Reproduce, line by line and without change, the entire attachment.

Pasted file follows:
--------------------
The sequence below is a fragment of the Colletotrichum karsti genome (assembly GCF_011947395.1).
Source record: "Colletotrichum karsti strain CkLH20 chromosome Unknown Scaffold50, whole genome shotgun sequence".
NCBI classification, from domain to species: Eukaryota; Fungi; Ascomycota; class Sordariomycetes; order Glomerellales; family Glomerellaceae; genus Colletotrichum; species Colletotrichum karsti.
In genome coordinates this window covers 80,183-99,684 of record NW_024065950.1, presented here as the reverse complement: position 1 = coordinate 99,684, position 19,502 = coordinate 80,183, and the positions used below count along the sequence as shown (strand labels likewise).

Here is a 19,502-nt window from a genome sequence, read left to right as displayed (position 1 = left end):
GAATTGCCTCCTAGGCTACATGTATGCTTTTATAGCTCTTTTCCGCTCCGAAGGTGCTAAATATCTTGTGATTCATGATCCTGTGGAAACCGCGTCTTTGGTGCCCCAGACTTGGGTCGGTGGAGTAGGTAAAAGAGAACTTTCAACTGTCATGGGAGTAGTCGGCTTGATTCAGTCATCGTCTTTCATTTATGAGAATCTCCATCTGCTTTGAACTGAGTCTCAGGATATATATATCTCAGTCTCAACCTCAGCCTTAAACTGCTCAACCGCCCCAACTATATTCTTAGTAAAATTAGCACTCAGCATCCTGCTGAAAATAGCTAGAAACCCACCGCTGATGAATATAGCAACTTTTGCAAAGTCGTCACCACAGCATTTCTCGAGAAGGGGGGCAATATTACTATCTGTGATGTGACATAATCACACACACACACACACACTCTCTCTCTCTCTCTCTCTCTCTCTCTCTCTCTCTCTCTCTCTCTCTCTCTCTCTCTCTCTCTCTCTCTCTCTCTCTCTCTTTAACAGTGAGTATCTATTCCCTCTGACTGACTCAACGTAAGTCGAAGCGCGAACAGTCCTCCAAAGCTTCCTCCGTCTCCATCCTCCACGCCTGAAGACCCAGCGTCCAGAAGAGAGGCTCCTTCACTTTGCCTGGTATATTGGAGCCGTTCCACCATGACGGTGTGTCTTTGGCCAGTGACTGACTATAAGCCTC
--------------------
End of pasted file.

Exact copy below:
The sequence below is a fragment of the Colletotrichum karsti genome (assembly GCF_011947395.1).
Source record: "Colletotrichum karsti strain CkLH20 chromosome Unknown Scaffold50, whole genome shotgun sequence".
NCBI classification, from domain to species: Eukaryota; Fungi; Ascomycota; class Sordariomycetes; order Glomerellales; family Glomerellaceae; genus Colletotrichum; species Colletotrichum karsti.
In genome coordinates this window covers 80,183-99,684 of record NW_024065950.1, presented here as the reverse complement: position 1 = coordinate 99,684, position 19,502 = coordinate 80,183, and the positions used below count along the sequence as shown (strand labels likewise).

Here is a 19,502-nt window from a genome sequence, read left to right as displayed (position 1 = left end):
GAATTGCCTCCTAGGCTACATGTATGCTTTTATAGCTCTTTTCCGCTCCGAAGGTGCTAAATATCTTGTGATTCATGATCCTGTGGAAACCGCGTCTTTGGTGCCCCAGACTTGGGTCGGTGGAGTAGGTAAAAGAGAACTTTCAACTGTCATGGGAGTAGTCGGCTTGATTCAGTCATCGTCTTTCATTTATGAGAATCTCCATCTGCTTTGAACTGAGTCTCAGGATATATATATCTCAGTCTCAACCTCAGCCTTAAACTGCTCAACCGCCCCAACTATATTCTTAGTAAAATTAGCACTCAGCATCCTGCTGAAAATAGCTAGAAACCCACCGCTGATGAATATAGCAACTTTTGCAAAGTCGTCACCACAGCATTTCTCGAGAAGGGGGGCAATATTACTATCTGTGATGTGACATAATCACACACACACACACACACTCTCTCTCTCTCTCTCTCTCTCTCTCTCTCTCTCTCTCTCTCTCTCTCTCTCTCTCTCTCTCTCTCTCTCTCTCTCTCTCTTTAACAGTGAGTATCTATTCCCTCTGACTGACTCAACGTAAGTCGAAGCGCGAACAGTCCTCCAAAGCTTCCTCCGTCTCCATCCTCCACGCCTGAAGACCCAGCGTCCAGAAGAGAGGCTCCTTCACTTTGCCTGGTATATTGGAGCCGTTCCACCATGACGGTGTGTCTTTGGCCAGTGACTGACTATAAGCCTC